# Need help with this problem

There are n people, numbered 1 through n .

We want to divide them into a number of groups, under the following two conditions:

• Every group contains between a and b people, inclusive of both a and b.
• Let Fi be the number of the groups containing exactly i people. Then, for all i , either Fi=0 or c <= Fi <= d holds.

Find the number of ways to divide the people into groups. Now two ways to divide them into groups is considered different if there exists two people such that they belong to the same group in exactly one of the 2 ways. Print the answer in 109+7 modulo.

Constraints:

• 1 <= n <= 103
• 1 <= a <= b <= n
• 1 <= c <= d <= n

Input Format

The line containing 5 integers n, a, b, c, and d.

Output Format

Print the number of ways to divide the people into groups in 109+7 modulo.

Link to original problem? Somehow I doubt that the limit of n is one hundred and three, and that we have to output the result modulo 116 XD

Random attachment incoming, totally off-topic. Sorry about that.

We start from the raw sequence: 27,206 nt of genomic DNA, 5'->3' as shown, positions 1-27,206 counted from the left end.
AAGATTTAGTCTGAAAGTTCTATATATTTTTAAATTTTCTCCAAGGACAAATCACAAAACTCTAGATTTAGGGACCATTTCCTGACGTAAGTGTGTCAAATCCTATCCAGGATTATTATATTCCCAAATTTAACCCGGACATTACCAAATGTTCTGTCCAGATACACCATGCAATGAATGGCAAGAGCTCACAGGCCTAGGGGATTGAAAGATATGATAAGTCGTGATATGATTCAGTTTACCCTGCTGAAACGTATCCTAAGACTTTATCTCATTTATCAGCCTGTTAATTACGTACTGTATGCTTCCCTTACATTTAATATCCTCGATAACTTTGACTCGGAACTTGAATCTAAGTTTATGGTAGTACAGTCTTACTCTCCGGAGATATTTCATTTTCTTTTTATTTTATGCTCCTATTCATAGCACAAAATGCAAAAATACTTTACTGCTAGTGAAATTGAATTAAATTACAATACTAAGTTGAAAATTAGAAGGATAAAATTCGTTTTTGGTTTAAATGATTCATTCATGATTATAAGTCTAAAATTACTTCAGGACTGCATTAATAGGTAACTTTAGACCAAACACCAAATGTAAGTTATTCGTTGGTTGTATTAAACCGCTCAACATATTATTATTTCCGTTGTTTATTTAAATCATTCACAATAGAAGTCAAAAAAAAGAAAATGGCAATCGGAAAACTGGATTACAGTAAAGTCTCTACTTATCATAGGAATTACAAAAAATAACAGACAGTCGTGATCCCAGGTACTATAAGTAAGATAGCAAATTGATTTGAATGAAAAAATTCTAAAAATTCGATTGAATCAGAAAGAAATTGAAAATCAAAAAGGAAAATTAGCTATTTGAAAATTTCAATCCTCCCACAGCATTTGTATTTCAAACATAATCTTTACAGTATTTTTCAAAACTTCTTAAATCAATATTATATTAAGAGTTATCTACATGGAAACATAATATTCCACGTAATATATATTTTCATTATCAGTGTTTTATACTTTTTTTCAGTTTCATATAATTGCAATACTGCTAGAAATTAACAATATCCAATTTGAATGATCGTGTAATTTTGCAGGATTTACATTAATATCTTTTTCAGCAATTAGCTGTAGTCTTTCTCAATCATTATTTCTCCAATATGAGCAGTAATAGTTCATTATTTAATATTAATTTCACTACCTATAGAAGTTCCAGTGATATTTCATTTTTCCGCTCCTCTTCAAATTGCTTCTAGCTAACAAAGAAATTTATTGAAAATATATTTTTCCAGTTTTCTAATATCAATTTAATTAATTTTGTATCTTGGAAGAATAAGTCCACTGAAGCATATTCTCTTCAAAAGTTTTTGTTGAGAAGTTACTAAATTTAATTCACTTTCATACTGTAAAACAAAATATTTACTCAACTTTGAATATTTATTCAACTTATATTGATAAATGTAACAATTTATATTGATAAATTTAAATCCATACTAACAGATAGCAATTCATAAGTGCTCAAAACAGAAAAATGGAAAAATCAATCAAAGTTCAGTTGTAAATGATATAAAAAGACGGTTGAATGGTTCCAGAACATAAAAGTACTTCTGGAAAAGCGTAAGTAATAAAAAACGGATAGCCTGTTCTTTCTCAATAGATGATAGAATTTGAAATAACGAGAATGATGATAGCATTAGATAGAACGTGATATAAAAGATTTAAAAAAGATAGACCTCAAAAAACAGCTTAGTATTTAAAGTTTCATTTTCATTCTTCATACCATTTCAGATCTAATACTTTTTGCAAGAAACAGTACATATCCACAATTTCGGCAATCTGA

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dp(i, j) as the number of ways we can distribute j people into valid groups with size <= i.
Call another f(i, j, k) as number of ways to distribute k people into j groups, all size i. Transitions can be done by prefix sum in O(N ^ 3).
Define cnt(i, k) as number of ways to distribute k people into groups, all size i. cnt(i, k) is sum of all f(i, j, k), O(N ^ 3) to calculate.
Finally, using cnt array we can do transitions in DP in O(N ^ 3).

can you please explain via pseudo code?? i can’t get your logic!

unable to crack ur logic… could u please explain via code

You must provide a link to the problem.

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Philips coding challenge?

What’s difficult about it? I don’t want to bother writing code for problems that I’m not solving myself, even psuedo. Just say the hard part and I’ll try explaining